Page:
Nibble: Food Logging Mobile App

A user research and UX design project for my final year dissertation.


For the first half of my final year project, I researched on a new concept for a mobile food logging app. My process started from user research and ideation, and ended with the creation of a prototype that was tested with a qualitative user study.

Aug 2015 - Nov 2015 (3 months, ongoing)
Individual Project supervised by Dr Brian Lim and Dr Zhao Shengdong
Persuasive Design, User Research, Prototyping, User Testing, Development
Pen and Paper, Photoshop, Invision, HTML/CSS/JS
The Problem

Death and disability from nutrition-related diseases is a very real problem we face. At some point in our lives, most of us have struggled with our diet.

We want to maintain a balanced diet, but there are many things we don’t know - what’s in our food? How much should we eat? How can we improve?

The Solution

I designed Nibble, a food diary and diet companion that guides people to work towards their health goals.

Key features of Nibble include:

Goal Setting

Nibble guides you on how much and what you need to eat, helping you set a daily goal.

Automatic Photo Logging

To ease the burden of manual logging, Nibble lets you log food by snapping a photo.

Personalized Insights

Nibble breaks down what you need to know about your meals.

Actionable Feedback

Timely suggestions on how you can improve your diet.
The Process

Research on users

To properly design Nibble, I first needed to understand the motivations and behaviors behind someone who would be using it. How will Nibble help them with their diet? What difficulties did they face? What do they need to know?

I read several papers on food logging and conducted an online survey to learn more about my potential users’ diet habits and previous experiences with food logging apps.

A survey on Google Forms I created for user research.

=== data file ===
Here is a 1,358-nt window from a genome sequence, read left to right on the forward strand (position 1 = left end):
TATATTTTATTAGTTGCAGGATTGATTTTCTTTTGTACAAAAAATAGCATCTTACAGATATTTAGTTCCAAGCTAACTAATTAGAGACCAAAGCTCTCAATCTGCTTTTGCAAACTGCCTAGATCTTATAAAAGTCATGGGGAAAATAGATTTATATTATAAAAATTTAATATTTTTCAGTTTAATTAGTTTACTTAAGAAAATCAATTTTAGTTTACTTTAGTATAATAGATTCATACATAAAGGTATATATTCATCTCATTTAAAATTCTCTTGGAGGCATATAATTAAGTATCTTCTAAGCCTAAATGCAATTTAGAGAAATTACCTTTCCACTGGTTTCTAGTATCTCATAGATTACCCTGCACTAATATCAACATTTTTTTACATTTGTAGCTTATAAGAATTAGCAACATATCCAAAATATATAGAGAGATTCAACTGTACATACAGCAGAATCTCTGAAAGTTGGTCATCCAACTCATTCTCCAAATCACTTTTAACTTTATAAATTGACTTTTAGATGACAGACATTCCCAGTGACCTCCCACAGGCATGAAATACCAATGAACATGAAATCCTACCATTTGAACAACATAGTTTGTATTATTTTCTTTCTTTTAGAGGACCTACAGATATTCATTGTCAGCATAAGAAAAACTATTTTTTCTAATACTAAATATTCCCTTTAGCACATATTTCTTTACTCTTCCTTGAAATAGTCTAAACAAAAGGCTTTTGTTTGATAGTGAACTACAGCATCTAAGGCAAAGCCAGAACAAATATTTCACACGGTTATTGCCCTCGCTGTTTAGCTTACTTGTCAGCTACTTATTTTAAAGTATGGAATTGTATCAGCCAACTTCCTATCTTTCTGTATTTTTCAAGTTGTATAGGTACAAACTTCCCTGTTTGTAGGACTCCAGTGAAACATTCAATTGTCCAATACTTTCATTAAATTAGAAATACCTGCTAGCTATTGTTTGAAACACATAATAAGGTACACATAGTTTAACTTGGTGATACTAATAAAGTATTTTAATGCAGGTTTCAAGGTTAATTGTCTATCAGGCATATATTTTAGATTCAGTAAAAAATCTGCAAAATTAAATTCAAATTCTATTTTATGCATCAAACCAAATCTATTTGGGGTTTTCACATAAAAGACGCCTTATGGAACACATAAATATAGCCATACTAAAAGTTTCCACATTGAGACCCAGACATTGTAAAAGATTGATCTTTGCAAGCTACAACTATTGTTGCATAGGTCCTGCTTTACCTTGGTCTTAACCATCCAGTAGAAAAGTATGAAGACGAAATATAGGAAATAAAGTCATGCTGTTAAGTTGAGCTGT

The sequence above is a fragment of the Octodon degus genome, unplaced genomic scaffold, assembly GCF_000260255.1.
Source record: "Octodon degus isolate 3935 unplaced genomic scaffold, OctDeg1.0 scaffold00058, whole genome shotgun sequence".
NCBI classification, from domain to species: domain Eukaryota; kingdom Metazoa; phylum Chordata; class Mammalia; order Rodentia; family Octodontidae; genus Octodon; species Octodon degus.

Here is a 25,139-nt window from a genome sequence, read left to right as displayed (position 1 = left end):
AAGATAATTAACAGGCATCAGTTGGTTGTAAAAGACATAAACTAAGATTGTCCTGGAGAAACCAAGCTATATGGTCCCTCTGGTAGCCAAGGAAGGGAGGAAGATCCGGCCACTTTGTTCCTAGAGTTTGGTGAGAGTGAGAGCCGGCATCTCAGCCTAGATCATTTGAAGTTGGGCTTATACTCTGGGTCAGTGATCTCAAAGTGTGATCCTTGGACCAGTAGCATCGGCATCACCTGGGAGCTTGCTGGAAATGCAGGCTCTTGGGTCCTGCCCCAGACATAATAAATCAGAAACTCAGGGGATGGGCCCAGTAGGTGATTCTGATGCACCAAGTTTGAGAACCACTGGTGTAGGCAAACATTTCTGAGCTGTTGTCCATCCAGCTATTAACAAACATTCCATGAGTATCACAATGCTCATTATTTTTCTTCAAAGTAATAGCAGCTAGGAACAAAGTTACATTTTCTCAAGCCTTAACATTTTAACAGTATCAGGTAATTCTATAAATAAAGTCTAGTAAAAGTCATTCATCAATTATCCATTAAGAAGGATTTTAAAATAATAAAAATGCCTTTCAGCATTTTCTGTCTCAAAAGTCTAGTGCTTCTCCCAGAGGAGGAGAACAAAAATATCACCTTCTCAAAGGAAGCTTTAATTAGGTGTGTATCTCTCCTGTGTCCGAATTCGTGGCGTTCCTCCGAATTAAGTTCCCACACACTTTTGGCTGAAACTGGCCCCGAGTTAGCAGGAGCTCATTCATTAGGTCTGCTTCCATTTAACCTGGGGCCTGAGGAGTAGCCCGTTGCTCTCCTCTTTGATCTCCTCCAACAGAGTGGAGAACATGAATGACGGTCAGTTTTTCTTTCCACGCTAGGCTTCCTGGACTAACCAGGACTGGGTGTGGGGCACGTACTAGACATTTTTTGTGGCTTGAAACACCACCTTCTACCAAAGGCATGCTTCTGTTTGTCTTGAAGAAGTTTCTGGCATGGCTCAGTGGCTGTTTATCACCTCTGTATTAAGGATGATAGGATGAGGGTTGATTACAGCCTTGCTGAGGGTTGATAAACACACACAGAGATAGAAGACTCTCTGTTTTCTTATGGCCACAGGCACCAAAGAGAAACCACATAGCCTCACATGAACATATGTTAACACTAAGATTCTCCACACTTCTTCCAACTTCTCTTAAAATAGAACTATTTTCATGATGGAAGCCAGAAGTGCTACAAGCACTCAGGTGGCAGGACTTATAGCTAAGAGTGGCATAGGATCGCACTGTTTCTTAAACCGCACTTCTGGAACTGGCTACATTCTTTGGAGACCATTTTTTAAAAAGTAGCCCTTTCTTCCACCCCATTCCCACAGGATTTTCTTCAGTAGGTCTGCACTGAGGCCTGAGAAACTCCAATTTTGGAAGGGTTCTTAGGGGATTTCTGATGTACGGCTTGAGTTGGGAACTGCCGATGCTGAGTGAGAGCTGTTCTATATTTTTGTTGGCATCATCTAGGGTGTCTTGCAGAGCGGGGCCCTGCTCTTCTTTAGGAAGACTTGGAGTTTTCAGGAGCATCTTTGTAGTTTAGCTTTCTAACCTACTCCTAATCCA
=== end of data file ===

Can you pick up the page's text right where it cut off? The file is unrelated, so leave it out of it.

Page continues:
Defining user needs

From my analysis, I found that food loggers...
Find current food logging methods too tedious and time consuming.
Often forget to log their food, which leads to inaccurate insights and abandonment.
Feel guilty and discouraged when they cannot reach their goal.

So I decided that Nibble needed to address these issues.
Firstly, the food logging process needed to be efficient and streamlined.
Secondly, Nibble should remind the user to log, and account for forgetfulness when generating insights.
Most importantly, Nibble should never make the user feel bad for not reaching a goal, instead, it should be their motivational companion.

Literature review on persuasive design

Next, I read up on various models on effective goal setting and persuasive design to help me conceptualize features. For example, Fogg’s Behavioural Model (FBM) gave me insights on how I could motivate and help the user to take active steps to improve their diet.

FBM introduces several ways in which ability and motivation can be increased.
Photo credit: Kristen Sunde

Research on health and diet

I have to admit that I knew little about diet and nutrition - so I equipped myself with knowledge about food, diets and weight loss by reading papers on nutrition.

I read a Dietitian Manual to understand how professional dietitians help their patients and familiarized myself with the strategies they use to motivate them.

Competitive Analysis

After downloading 23 Android and iOS food logging apps, I went through their onboarding and logging processes. I created a table of their features, taking note of their ratings and downloads. I highlighted parts of the apps that were done well and where they were lacking.

Competitive Analysis Table

Feature Ideation

This involved translating all my existing research into functional features.

I brainstormed over 20 feature ideas, and listed pros & cons of each feature. Weighing them carefully, I picked the strongest features to implement.

Feature summary diagram of the main screens and functions

Lo-fi Wireframing

Next, I sketched the layout, flow and interactions on pen and paper. I laid them out on a Google Drawing, which allowed me to gather feedback quickly through comments.